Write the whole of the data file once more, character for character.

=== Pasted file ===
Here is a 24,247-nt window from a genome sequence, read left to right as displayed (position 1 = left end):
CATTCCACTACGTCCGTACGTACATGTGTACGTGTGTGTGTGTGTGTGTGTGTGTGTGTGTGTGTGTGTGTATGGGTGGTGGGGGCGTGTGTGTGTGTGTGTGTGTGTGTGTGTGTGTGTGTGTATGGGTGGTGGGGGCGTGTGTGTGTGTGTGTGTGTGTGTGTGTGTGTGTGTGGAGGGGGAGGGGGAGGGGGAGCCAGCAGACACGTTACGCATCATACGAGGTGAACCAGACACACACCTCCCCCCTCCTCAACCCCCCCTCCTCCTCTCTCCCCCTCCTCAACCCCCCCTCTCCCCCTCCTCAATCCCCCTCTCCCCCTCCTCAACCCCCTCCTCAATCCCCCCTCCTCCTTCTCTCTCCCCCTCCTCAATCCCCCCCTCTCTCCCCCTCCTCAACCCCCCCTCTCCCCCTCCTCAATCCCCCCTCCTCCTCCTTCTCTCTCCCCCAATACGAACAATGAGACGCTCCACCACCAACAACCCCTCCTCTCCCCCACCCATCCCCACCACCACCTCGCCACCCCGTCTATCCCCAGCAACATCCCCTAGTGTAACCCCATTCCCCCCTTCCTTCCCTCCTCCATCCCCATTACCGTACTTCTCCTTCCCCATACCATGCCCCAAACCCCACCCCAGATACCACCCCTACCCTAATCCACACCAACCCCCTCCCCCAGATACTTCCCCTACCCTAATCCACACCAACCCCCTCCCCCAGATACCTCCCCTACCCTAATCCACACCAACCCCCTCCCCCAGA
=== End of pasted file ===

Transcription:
Here is a 24,247-nt window from a genome sequence, read left to right as displayed (position 1 = left end):
CATTCCACTACGTCCGTACGTACATGTGTACGTGTGTGTGTGTGTGTGTGTGTGTGTGTGTGTGTGTGTGTATGGGTGGTGGGGGCGTGTGTGTGTGTGTGTGTGTGTGTGTGTGTGTGTGTGTATGGGTGGTGGGGGCGTGTGTGTGTGTGTGTGTGTGTGTGTGTGTGTGTGTGGAGGGGGAGGGGGAGGGGGAGCCAGCAGACACGTTACGCATCATACGAGGTGAACCAGACACACACCTCCCCCCTCCTCAACCCCCCCTCCTCCTCTCTCCCCCTCCTCAACCCCCCCTCTCCCCCTCCTCAATCCCCCTCTCCCCCTCCTCAACCCCCTCCTCAATCCCCCCTCCTCCTTCTCTCTCCCCCTCCTCAATCCCCCCCTCTCTCCCCCTCCTCAACCCCCCCTCTCCCCCTCCTCAATCCCCCCTCCTCCTCCTTCTCTCTCCCCCAATACGAACAATGAGACGCTCCACCACCAACAACCCCTCCTCTCCCCCACCCATCCCCACCACCACCTCGCCACCCCGTCTATCCCCAGCAACATCCCCTAGTGTAACCCCATTCCCCCCTTCCTTCCCTCCTCCATCCCCATTACCGTACTTCTCCTTCCCCATACCATGCCCCAAACCCCACCCCAGATACCACCCCTACCCTAATCCACACCAACCCCCTCCCCCAGATACTTCCCCTACCCTAATCCACACCAACCCCCTCCCCCAGATACCTCCCCTACCCTAATCCACACCAACCCCCTCCCCCAGA